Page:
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Gallery: 10 Apple patents to watch

Silicon.com has rounded up and rated 10 of the most interesting and absurd patent applications submitted by Apple in recent years.
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By ZDNet UK on
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Perhaps more than any tech company, Apple continues to surprise and delight with its innovative products.

The concepts behind many of these are patented - so to get a glimpse into the inner workings of the Apple design team, silicon.com's Nick Heath has rounded up and rated 10 of the most interesting and absurd patent applications submitted by Apple in recent years.

Many of these ideas will never see the light of day but they all either amuse or hint at what could be.

Clamshell iPhone
An intriguing design for an alternative iPhone, the flip device is essentially a clamshell handset with two touchscreens - one of them transparent. The patent uses the phrase "dual-sided trackpad" to describe the technology for the device. Basically, the lower half of the handset is transparent and can be folded shut over the top half, which represents the as-is iPhone display. The transparent half can be used as a touch control whether it's folded up or not.

Looking at the diagrams, the lower half is dedicated to input and the top half is given over to the display. Chances are this is one for the bin, as Steve Jobs has complained about devices which dedicate half of their physical 'real estate' to input, whether the function in focus needs it or not.

Verdict: 2/10
Sounds a bit complicated and pointless.

Credit: US Patent and Trademark Office

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The iPhone 'nano'
Considering Apple's never-ending quest to make its products smaller, it's possible an iPhone 'mini' or 'nano' might make an appearance at some point. The main problem with this design is the input mechanism. The soft keyboard and intuitive spelling prediction make the iPhone a reasonably good interface for typing.

However, reduce the display size by half and you're left with a keyboard usable by only the most diminutive of woodland folk. Not to fear, you've clearly forgotten that an iPhone has a back to it, which is an ideal place for a second interface, which you can manipulate while looking at the front.

Verdict: 3/10
Sounds bonkers because it is. However, given Apple's minimalist design approach it's likely only a matter of time before a more diminutive iPhone is available.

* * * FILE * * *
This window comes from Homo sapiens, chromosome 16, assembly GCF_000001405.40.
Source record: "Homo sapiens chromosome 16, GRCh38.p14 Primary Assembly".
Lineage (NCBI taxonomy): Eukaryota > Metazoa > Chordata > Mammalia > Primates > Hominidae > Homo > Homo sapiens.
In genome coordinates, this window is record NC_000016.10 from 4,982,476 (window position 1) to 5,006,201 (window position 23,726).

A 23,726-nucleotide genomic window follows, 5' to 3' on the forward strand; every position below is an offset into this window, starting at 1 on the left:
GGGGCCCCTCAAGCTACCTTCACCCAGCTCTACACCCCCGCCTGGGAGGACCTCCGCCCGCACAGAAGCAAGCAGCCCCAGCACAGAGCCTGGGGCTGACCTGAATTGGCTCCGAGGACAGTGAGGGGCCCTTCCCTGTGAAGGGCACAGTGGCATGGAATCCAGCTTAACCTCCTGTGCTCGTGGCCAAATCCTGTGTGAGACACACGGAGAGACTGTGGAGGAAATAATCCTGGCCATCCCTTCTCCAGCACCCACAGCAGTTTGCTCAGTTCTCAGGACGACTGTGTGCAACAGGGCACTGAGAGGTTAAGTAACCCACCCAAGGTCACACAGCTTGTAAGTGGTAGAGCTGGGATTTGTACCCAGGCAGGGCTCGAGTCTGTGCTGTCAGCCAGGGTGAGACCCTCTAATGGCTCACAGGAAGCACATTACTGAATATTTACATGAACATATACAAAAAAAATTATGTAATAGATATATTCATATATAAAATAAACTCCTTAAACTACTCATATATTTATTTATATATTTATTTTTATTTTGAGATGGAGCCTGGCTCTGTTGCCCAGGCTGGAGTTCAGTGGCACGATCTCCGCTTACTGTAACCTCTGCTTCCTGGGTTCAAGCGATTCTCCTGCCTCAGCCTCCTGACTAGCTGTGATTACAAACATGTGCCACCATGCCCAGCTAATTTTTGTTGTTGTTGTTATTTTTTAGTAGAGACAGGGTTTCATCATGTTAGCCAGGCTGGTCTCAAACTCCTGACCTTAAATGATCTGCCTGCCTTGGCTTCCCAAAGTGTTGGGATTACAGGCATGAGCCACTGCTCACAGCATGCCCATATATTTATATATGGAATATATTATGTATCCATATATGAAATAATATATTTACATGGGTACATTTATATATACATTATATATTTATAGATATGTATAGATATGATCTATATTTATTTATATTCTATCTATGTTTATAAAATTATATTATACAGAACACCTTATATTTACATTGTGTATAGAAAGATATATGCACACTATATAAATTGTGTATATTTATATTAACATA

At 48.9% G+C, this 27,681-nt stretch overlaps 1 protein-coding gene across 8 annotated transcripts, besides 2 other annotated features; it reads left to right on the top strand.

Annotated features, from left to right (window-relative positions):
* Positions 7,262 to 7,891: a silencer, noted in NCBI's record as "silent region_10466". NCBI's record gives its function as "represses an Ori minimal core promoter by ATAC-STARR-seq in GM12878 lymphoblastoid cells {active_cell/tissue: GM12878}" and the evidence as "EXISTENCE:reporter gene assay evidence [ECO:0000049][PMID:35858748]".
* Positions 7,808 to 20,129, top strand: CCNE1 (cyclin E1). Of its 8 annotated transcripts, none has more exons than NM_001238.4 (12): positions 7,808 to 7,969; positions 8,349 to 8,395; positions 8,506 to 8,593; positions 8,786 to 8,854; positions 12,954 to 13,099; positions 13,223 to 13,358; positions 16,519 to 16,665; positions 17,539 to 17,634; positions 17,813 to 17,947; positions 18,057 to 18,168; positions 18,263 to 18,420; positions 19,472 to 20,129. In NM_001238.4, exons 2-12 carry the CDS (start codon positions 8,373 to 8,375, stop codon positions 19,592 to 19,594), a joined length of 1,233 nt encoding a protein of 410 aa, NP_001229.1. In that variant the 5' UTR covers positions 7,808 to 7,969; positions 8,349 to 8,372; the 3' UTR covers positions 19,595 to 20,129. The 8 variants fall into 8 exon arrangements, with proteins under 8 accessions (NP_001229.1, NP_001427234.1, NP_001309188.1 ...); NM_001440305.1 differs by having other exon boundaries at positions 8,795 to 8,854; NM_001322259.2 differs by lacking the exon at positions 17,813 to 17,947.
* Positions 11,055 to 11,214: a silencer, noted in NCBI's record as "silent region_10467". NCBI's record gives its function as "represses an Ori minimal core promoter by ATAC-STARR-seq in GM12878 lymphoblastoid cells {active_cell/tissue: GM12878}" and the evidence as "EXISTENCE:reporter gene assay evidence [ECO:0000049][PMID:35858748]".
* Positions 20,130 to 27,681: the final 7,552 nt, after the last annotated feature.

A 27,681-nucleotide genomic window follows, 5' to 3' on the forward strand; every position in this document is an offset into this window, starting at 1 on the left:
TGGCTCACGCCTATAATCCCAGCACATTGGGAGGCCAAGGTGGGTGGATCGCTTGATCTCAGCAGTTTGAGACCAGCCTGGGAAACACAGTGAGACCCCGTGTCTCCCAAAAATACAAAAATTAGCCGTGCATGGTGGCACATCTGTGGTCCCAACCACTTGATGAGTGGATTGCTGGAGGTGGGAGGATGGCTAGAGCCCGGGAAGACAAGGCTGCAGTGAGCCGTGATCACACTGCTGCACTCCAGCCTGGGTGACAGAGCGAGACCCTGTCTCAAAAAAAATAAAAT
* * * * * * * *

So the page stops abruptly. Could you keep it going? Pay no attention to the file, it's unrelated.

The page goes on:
Credit: US Patent and Trademark Office

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The rotary-dial iPhone
Yet another possibility for the iPhone 'wee'. The patent indicates an iPod-type device with a click-wheel rotary-style dialling mechanism. Coincidentally, it also looks similar to the 'joke slide' Steve Jobs flashed up on the big screen at the launch of the original iPhone.

Verdict: 0/10
Naff.

Credit: US Patent and Trademark Office

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An iPhone with Flash, MMS, Java and everything else
The iPhone continues to be criticised for lacking features like Flash compatibility and the ability to send MMS picture messages.

This patent, which was published shortly before the release of the iPhone 3G this year, features those things plus a dedicated blogging client, Java, Windows Media support and video calls.

The reality? The Apple SDK forbids plug-ins, much to Adobe's chagrin. And Windows Media on an iPhone?

Verdict: 4/10
Apple is probably just covering its bases as it takes elements on board with new iPhone iterations. (Note: there's no mention of cut-and-paste.)

Credit: US Patent and Trademark Office

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Click-wheel keyboard
The click-wheel proved to be a usability revelation on the iPod, allowing users to scroll through huge lists of albums, artists and songs with a single digit.

Considering Apple is phasing out the beloved click-wheel on devices in favour of trackpads and touchscreens, introducing a click-wheel keyboard seems an unlikely move. It would represent a rather neat way of scrolling through large amounts of text, though.

Verdict: 3/10
Not likely, though it has some nice potential applications.